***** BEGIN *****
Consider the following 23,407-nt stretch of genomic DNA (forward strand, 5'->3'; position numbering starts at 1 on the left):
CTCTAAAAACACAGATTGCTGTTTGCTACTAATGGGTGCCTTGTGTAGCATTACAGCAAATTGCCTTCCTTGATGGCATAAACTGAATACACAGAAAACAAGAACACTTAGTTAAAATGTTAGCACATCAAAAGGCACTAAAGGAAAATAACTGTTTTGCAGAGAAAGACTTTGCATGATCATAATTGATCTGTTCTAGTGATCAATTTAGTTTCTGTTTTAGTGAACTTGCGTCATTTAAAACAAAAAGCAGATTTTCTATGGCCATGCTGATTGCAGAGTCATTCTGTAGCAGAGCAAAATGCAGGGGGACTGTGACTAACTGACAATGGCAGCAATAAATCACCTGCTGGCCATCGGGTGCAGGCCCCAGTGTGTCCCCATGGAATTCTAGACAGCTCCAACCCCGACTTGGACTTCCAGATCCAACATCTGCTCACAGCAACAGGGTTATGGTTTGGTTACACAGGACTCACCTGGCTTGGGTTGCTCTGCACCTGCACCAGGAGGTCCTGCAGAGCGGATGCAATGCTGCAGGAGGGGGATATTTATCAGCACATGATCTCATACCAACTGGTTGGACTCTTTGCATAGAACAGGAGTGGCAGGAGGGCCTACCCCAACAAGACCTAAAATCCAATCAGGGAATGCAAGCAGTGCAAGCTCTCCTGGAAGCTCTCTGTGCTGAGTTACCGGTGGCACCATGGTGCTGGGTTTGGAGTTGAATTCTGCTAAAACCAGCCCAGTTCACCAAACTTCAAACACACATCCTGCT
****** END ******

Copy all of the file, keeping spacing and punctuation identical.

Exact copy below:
Consider the following 23,407-nt stretch of genomic DNA (forward strand, 5'->3'; position numbering starts at 1 on the left):
CTCTAAAAACACAGATTGCTGTTTGCTACTAATGGGTGCCTTGTGTAGCATTACAGCAAATTGCCTTCCTTGATGGCATAAACTGAATACACAGAAAACAAGAACACTTAGTTAAAATGTTAGCACATCAAAAGGCACTAAAGGAAAATAACTGTTTTGCAGAGAAAGACTTTGCATGATCATAATTGATCTGTTCTAGTGATCAATTTAGTTTCTGTTTTAGTGAACTTGCGTCATTTAAAACAAAAAGCAGATTTTCTATGGCCATGCTGATTGCAGAGTCATTCTGTAGCAGAGCAAAATGCAGGGGGACTGTGACTAACTGACAATGGCAGCAATAAATCACCTGCTGGCCATCGGGTGCAGGCCCCAGTGTGTCCCCATGGAATTCTAGACAGCTCCAACCCCGACTTGGACTTCCAGATCCAACATCTGCTCACAGCAACAGGGTTATGGTTTGGTTACACAGGACTCACCTGGCTTGGGTTGCTCTGCACCTGCACCAGGAGGTCCTGCAGAGCGGATGCAATGCTGCAGGAGGGGGATATTTATCAGCACATGATCTCATACCAACTGGTTGGACTCTTTGCATAGAACAGGAGTGGCAGGAGGGCCTACCCCAACAAGACCTAAAATCCAATCAGGGAATGCAAGCAGTGCAAGCTCTCCTGGAAGCTCTCTGTGCTGAGTTACCGGTGGCACCATGGTGCTGGGTTTGGAGTTGAATTCTGCTAAAACCAGCCCAGTTCACCAAACTTCAAACACACATCCTGCT